Both leaders and conductors need to be curious enough about who they’re leading. Both study their players to learn at which level the performer is operating and what needs to improve. And they both have expectations of what it is that can be improved, sharing what they know with their people to enhance that ability and sharpen their talent.

They Study The Tools

Both leaders and conductors are not only curious about their people but also curious enough about the tools utilized.  In both instances, the “instruments” are the tools of the trade – either the actual instrument for the conductor’s cohort or the processes and resources available to the leader’s group. Leaders will want to make sure they understand the tools in their environment, while conductors know enough about the instruments from either having played the instruments themselves or having a working knowledge of the instrument through working with others. In both roles, because of that understanding, they learn what is possible and what is needed to enhance the end result.

They See Everyone

Much like the musical conductor is typically slightly elevated above the musicians so that he or she can see the field of musical contributors, so does the leader need to be able to take stock of who they have in their charge. Yes, the leader might not always have their people arranged around them physically, perfectly organized by type of specialty the way the conductor has the instrument sections. Regardless, the leader needs to be mindful of as much of their field of team members as possible. Although the leader might not have direct connection to their people like the conductor due to number and depth of hierarchy levels, the leader is ultimately responsible for the performance of those operating in the outer ripples of that structure.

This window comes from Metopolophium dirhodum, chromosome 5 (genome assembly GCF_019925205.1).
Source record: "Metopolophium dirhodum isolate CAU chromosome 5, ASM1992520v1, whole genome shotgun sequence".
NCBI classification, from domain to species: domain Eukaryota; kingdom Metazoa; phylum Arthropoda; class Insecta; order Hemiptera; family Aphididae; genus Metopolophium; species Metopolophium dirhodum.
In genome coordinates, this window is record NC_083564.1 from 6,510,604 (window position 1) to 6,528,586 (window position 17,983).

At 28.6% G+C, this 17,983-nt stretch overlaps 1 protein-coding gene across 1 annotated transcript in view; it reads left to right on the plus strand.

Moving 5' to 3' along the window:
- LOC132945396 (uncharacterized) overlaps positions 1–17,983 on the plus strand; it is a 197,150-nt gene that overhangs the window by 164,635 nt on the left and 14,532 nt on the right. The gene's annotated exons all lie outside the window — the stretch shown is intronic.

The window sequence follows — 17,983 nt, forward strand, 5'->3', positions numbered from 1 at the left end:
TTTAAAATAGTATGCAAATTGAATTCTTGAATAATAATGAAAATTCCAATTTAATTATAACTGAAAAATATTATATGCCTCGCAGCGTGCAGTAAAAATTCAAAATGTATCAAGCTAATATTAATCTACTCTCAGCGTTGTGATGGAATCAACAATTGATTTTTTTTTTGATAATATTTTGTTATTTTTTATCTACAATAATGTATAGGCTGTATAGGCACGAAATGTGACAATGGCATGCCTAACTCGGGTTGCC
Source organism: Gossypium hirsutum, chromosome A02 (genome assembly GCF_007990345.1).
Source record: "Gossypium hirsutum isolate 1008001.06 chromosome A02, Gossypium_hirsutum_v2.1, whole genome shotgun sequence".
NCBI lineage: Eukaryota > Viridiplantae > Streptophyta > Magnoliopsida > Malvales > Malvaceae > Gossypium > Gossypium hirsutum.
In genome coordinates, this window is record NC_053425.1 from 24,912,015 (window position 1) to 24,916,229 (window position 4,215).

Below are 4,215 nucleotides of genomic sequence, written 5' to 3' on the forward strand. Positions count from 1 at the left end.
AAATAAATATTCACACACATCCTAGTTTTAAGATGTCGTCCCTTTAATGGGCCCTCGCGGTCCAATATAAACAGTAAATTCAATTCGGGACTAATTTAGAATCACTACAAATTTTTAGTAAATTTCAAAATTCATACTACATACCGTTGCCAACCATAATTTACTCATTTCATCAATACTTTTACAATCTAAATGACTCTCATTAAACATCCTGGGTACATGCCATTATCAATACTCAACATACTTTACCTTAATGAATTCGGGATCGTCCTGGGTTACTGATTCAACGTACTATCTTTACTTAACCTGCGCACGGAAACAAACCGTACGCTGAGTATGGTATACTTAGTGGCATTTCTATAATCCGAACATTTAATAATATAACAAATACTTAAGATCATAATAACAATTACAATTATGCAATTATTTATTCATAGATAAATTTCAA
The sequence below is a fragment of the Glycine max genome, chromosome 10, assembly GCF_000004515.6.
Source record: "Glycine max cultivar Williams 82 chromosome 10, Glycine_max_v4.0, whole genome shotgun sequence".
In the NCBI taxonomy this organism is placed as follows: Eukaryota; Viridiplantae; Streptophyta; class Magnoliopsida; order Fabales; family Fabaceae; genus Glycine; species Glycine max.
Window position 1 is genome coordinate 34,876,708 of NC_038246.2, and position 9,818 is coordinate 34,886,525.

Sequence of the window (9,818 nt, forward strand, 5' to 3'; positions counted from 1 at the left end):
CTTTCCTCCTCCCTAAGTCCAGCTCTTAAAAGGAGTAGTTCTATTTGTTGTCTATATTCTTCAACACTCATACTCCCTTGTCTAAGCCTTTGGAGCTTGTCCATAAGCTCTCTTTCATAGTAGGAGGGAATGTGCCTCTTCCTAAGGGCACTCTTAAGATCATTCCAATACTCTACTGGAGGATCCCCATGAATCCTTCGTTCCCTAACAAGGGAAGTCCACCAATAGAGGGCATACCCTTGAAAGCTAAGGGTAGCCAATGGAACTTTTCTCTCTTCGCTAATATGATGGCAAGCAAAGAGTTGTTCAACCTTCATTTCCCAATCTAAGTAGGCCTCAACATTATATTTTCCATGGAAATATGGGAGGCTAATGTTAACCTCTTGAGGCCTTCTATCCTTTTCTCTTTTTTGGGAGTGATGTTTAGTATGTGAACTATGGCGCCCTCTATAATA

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They Monitor The Energy

Both the conductor and the leader keep track of and monitor what’s being produced, how things are rolling out, and how people are feeling. They are cognizant of who is doing what, taking stock of all they know of each performer. It’s an ongoing process for both roles to sort through the noise and know what’s taking place and who is doing what. Without doing that, all the work up until today is done in vain. Without doing that, they’d have no understanding of where the current output, quality, and tone of the environment stand. Without doing that, there is no ability to improve going forward. Only in understanding that output and energy can they execute what needs to get done, getting ready for the next step where…

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They Shift The Energy When Needed